Like many services in today’s technology-saturated world, the advent of online counseling means therapy no longer requires a physical meeting between patient and therapist.
Now, the habits of the millennial generation are transforming how people feel about therapy as well as how they seek it out.
Today, online counseling, meaning meeting with a therapist on your computer, tablet, or smartphone, is rapidly becoming the norm, especially among younger people, who are often most in need of treatment.
Online Counseling Meets Unique Patient Needs
A few years ago, remote therapy wasn’t a widely available option for most people seeking treatment.
Now, therapists and patients can connect using:
- Web chatting
- Video conferencing
Email allows therapists to stay in touch with hard-to-reach patients, who may otherwise not be able to meet the rigorous schedule of regular office visits. Online counseling allows therapists to email important information to patients, who can access that information any time they wish.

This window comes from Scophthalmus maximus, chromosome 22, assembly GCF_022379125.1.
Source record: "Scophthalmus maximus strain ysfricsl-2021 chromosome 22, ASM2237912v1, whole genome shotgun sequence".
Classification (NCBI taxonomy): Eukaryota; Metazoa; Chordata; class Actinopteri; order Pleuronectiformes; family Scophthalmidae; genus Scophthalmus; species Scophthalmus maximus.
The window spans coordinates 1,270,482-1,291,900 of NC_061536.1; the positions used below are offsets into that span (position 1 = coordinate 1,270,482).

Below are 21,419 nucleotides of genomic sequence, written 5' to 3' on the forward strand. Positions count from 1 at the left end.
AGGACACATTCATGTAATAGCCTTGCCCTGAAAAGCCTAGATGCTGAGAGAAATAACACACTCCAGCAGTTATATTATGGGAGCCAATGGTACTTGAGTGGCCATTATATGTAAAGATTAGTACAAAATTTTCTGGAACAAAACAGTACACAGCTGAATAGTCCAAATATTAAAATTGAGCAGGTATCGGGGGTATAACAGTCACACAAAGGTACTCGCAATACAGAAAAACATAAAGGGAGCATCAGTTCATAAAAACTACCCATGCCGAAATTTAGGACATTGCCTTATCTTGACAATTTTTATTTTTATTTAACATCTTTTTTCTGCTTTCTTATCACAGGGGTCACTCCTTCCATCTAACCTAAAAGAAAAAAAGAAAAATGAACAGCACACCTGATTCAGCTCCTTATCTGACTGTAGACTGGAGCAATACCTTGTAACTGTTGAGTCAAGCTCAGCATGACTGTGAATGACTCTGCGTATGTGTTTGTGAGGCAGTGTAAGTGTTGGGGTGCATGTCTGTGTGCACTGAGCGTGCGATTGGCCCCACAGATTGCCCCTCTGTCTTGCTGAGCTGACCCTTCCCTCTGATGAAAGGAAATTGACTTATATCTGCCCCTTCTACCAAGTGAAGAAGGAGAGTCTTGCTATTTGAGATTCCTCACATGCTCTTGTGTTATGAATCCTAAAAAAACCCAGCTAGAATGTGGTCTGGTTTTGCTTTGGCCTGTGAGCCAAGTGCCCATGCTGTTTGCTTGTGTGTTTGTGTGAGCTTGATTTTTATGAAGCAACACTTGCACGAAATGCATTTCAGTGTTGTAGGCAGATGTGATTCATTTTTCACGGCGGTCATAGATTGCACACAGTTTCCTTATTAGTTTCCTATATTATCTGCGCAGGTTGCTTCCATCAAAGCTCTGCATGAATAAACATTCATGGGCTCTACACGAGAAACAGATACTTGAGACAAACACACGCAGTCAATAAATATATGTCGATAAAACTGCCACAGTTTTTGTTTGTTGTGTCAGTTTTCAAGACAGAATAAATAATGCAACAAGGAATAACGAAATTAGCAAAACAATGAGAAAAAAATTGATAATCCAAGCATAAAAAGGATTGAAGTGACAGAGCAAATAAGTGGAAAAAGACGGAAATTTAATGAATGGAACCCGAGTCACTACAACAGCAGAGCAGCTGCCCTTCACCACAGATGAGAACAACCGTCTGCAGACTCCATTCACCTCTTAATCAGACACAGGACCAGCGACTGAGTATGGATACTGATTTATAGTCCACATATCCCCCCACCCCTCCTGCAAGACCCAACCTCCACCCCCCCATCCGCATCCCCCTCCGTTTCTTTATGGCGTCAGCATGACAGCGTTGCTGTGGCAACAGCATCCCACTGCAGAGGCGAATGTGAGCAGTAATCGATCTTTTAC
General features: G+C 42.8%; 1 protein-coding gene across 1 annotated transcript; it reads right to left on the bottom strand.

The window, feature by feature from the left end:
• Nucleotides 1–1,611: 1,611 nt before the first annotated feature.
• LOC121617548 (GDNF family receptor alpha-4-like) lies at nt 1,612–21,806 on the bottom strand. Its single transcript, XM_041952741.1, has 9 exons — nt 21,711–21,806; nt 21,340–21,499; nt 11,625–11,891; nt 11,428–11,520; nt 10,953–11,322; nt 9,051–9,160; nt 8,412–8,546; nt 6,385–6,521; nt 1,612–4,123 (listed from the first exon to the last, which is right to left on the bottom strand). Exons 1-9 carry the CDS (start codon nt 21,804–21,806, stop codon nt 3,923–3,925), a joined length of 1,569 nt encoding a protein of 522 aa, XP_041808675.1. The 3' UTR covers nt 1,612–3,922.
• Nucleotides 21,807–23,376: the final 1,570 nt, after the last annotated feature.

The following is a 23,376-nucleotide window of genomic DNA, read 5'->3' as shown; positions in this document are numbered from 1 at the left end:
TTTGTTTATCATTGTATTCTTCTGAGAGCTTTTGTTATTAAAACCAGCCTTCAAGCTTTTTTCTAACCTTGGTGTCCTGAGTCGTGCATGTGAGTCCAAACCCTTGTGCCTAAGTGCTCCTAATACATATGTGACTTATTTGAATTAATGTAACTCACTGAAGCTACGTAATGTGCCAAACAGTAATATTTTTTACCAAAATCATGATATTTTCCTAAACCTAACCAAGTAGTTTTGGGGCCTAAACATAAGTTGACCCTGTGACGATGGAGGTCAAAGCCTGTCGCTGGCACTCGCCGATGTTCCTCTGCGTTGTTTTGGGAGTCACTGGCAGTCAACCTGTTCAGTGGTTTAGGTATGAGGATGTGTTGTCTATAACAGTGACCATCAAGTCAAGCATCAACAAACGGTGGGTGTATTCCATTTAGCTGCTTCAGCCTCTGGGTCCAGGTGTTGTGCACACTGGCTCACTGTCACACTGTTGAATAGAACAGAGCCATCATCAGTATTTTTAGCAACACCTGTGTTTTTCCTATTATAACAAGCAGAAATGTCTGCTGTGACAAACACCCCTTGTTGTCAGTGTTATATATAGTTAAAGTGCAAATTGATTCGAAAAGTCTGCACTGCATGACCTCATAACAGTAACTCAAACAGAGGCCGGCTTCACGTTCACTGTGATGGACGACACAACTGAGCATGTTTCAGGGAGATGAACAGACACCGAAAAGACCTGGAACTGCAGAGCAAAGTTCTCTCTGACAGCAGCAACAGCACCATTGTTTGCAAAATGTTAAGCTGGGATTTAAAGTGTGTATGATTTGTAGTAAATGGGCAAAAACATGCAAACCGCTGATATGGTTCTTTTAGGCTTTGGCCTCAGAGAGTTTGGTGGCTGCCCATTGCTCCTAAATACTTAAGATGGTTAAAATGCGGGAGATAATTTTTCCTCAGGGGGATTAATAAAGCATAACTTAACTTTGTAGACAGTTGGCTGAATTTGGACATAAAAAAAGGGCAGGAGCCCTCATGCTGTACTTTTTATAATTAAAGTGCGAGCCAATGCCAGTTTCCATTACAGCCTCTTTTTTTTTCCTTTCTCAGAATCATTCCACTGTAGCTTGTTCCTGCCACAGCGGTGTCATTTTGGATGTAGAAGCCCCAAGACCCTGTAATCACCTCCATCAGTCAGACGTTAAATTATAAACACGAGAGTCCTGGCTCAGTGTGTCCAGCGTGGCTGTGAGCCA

Texting has replaced phone conversations among a wide swath of today's population. For online counseling, texting is a non-intrusive way for mental health professionals to reach patients without adding to their mental health burden.
Web chatting is the perfect solution for patients who, for whatever reason, cannot visit a counselor's office, but still require a more one-on-one theraputic approach. Online counseling via web chatting is also immediate, meaning patients with urgent needs can have those needs met regardless of location or time.